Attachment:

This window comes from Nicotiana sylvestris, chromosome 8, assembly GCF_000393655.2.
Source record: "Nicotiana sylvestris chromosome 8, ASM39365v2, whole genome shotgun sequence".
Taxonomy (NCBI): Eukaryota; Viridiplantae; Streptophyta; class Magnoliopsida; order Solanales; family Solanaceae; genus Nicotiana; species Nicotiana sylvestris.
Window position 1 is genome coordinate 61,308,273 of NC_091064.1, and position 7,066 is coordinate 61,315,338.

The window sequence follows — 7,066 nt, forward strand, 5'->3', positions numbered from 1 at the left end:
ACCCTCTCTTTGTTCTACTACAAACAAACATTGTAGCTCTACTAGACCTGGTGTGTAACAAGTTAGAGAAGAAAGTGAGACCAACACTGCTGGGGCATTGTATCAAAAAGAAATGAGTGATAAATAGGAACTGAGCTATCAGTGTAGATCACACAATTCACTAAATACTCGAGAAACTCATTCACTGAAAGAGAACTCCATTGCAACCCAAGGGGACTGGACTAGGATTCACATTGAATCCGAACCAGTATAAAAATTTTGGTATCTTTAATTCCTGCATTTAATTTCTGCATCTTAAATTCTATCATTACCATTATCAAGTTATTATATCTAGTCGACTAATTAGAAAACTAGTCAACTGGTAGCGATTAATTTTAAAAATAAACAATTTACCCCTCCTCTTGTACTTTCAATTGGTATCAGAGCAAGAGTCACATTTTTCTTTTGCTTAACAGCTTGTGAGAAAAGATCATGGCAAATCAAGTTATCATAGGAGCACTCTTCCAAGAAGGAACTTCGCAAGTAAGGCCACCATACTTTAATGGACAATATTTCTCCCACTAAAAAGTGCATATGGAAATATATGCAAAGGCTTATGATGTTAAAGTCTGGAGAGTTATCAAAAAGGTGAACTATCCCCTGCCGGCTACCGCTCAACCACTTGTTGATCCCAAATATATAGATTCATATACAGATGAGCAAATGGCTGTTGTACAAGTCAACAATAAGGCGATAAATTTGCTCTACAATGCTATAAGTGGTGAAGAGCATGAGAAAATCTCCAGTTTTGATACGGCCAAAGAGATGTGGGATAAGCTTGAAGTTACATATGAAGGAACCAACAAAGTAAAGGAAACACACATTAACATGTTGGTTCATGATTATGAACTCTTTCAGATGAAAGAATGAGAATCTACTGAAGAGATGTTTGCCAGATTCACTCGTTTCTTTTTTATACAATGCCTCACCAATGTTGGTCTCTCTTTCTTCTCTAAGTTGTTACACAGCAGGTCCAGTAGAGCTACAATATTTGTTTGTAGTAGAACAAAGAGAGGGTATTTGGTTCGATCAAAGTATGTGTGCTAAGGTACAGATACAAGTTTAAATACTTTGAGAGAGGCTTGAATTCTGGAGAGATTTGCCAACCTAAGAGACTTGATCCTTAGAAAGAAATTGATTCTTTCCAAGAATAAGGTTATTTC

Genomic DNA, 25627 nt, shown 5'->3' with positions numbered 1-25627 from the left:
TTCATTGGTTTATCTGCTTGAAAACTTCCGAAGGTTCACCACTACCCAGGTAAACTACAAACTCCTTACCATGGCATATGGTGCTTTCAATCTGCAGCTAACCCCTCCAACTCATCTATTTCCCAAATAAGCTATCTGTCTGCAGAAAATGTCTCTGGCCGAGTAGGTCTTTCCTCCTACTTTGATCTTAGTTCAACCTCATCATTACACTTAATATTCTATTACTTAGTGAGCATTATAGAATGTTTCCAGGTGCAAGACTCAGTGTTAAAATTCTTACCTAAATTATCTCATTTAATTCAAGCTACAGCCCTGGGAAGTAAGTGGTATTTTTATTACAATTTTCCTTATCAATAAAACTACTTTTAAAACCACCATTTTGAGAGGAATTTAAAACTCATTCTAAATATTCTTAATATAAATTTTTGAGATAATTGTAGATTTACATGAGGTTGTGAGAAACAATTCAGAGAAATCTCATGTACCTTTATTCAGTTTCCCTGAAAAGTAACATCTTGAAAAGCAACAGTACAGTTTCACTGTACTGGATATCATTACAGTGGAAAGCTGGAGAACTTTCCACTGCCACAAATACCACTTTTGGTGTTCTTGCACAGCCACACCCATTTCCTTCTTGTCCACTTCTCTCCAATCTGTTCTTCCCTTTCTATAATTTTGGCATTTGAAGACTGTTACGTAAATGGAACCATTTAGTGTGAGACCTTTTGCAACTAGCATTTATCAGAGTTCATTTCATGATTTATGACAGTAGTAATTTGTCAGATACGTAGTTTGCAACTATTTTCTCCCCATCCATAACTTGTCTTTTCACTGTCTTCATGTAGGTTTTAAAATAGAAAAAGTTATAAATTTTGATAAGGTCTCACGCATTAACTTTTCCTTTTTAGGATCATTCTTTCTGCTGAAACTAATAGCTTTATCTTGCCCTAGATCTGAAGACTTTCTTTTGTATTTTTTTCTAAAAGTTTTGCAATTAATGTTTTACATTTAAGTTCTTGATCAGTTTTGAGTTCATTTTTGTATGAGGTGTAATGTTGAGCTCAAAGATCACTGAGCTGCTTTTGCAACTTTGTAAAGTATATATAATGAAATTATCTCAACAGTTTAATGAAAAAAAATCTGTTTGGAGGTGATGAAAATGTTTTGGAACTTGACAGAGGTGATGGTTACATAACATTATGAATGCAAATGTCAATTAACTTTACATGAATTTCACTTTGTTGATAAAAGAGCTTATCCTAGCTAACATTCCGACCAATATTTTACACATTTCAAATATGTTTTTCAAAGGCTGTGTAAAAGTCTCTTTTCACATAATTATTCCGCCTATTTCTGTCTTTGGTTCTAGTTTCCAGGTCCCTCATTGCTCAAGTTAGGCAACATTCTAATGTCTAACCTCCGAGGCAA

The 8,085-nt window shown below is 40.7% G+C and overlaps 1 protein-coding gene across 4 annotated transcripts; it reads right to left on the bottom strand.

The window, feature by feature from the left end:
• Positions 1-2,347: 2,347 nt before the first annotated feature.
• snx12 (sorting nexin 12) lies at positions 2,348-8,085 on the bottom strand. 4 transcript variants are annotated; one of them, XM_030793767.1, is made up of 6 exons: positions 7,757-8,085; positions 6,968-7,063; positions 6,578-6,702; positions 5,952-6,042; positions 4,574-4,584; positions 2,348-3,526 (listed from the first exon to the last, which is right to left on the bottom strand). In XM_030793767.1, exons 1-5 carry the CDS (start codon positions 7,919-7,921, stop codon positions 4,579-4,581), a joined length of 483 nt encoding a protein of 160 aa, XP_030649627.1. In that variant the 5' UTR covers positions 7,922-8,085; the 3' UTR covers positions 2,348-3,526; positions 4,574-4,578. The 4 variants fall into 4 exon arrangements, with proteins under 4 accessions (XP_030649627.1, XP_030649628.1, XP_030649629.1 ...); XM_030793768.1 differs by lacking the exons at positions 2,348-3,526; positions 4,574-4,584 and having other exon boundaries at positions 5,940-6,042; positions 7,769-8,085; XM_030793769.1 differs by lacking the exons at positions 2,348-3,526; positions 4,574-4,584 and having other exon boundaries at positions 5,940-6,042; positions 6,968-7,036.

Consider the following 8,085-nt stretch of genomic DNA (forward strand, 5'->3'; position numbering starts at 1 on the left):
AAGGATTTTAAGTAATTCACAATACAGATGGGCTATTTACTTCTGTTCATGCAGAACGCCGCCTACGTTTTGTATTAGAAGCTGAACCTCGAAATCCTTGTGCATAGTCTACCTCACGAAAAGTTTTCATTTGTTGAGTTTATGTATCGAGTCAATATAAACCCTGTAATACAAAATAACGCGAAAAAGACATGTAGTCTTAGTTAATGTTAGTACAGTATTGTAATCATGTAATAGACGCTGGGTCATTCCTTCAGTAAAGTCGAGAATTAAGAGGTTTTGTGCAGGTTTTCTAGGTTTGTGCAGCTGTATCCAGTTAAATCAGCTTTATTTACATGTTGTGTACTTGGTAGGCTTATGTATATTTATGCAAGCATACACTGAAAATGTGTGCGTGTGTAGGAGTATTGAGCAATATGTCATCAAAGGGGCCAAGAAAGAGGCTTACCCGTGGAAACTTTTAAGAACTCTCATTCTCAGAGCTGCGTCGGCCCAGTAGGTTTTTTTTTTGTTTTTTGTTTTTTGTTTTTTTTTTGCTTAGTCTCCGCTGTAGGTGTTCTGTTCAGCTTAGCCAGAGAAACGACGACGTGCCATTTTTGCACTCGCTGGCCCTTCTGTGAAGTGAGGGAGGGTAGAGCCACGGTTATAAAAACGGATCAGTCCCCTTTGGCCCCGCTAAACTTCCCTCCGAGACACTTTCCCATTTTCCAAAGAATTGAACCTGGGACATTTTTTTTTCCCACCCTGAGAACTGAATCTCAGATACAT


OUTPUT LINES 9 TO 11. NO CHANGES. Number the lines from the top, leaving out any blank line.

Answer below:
The 8,085-nt window shown below is 40.7% G+C and overlaps 1 protein-coding gene across 4 annotated transcripts; it reads right to left on the bottom strand.

The window, feature by feature from the left end:
• Positions 1-2,347: 2,347 nt before the first annotated feature.